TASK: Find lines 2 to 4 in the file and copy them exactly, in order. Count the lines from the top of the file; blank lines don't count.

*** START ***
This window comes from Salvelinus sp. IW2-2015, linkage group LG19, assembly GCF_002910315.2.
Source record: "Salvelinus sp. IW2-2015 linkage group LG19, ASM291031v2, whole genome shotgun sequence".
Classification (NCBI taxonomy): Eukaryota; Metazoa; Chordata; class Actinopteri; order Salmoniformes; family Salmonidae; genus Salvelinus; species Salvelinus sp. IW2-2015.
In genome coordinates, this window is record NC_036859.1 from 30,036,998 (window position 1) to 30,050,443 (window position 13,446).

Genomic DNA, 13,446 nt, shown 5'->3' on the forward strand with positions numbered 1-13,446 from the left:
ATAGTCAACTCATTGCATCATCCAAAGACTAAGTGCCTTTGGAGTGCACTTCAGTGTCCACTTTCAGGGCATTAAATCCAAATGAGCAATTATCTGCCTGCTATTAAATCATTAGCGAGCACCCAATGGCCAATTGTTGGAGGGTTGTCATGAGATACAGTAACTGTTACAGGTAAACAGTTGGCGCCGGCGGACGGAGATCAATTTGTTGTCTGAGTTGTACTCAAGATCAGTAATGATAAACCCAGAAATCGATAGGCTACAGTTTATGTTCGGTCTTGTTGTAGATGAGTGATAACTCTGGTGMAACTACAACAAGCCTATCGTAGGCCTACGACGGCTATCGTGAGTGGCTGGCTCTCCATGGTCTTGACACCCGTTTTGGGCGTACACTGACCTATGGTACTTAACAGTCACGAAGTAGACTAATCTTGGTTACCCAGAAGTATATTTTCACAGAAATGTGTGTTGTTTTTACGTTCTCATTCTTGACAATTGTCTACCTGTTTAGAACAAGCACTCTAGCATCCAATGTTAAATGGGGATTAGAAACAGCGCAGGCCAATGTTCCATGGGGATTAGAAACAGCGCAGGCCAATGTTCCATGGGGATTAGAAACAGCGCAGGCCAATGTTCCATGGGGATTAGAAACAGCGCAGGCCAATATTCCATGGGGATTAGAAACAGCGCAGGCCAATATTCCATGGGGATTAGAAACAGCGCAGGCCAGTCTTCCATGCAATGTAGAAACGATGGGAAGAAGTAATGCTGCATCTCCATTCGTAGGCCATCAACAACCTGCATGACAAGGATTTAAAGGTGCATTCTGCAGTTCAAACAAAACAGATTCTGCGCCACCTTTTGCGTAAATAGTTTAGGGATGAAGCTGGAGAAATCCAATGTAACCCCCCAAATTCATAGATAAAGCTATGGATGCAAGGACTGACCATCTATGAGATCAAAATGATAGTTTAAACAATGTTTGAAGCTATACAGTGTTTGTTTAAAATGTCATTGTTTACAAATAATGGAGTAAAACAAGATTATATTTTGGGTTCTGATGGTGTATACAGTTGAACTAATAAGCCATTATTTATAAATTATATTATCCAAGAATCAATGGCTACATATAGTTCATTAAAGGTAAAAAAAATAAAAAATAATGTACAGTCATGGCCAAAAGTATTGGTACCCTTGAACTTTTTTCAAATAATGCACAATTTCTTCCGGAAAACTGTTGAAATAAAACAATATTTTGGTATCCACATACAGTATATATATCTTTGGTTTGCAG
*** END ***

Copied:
Source record: "Salvelinus sp. IW2-2015 linkage group LG19, ASM291031v2, whole genome shotgun sequence".
Classification (NCBI taxonomy): Eukaryota; Metazoa; Chordata; class Actinopteri; order Salmoniformes; family Salmonidae; genus Salvelinus; species Salvelinus sp. IW2-2015.
In genome coordinates, this window is record NC_036859.1 from 30,036,998 (window position 1) to 30,050,443 (window position 13,446).